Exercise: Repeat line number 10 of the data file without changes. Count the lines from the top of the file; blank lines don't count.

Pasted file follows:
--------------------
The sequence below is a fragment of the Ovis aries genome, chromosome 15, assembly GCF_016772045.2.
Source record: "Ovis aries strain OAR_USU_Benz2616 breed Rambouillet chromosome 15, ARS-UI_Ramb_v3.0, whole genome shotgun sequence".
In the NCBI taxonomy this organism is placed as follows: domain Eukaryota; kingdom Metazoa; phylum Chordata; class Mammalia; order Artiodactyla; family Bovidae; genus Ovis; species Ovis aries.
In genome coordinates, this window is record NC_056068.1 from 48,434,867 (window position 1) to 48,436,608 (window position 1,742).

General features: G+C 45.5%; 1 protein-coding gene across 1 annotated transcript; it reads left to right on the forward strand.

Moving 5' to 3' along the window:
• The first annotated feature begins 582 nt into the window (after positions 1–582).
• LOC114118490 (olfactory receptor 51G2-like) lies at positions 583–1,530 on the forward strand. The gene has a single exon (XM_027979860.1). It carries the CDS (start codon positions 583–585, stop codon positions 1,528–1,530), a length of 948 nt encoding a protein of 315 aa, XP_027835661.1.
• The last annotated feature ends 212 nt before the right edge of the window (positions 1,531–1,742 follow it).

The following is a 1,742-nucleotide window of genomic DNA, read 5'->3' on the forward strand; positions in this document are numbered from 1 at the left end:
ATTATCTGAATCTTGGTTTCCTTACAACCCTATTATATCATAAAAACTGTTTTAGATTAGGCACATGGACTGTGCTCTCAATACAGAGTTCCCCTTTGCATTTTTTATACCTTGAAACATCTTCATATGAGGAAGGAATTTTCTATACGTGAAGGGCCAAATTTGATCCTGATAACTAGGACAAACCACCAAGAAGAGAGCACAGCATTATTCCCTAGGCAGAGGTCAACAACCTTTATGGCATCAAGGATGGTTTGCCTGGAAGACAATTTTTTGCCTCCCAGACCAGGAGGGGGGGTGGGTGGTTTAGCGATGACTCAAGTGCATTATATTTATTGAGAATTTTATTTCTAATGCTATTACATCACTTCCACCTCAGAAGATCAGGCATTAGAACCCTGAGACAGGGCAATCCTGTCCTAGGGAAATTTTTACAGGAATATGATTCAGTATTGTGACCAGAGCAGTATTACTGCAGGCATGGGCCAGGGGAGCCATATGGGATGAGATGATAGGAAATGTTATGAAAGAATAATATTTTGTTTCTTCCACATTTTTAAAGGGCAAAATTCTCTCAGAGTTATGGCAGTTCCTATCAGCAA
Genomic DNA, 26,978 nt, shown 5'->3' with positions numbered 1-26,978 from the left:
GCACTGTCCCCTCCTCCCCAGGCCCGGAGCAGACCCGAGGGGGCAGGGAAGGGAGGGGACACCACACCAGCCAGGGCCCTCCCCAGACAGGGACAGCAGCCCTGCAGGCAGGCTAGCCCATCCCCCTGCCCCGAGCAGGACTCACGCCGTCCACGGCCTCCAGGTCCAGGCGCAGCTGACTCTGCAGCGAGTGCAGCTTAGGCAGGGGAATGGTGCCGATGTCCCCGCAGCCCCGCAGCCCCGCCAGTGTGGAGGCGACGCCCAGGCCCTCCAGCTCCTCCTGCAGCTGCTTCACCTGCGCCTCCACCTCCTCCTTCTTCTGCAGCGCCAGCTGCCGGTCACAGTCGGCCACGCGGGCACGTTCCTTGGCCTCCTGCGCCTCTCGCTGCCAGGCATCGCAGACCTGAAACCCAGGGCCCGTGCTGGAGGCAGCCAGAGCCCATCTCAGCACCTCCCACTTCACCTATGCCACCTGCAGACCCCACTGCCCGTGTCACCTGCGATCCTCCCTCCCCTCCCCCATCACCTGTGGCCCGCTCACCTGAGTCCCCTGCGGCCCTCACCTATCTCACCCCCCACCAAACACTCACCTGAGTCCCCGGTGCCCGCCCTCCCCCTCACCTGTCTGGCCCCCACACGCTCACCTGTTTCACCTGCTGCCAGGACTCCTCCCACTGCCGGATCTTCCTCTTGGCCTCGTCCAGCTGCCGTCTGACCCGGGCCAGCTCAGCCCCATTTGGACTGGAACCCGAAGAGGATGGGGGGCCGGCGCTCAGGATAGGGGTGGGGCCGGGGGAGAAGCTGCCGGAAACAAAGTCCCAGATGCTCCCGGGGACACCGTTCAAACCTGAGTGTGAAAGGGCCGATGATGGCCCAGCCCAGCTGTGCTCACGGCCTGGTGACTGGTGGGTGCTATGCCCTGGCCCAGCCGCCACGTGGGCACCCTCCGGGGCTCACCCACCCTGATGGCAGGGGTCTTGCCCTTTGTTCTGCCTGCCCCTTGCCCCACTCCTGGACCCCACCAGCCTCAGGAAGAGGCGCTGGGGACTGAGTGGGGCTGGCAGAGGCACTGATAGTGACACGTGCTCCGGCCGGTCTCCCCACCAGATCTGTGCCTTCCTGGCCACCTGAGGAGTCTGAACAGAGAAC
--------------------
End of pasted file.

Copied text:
The following is a 1,742-nucleotide window of genomic DNA, read 5'->3' on the forward strand; positions in this document are numbered from 1 at the left end: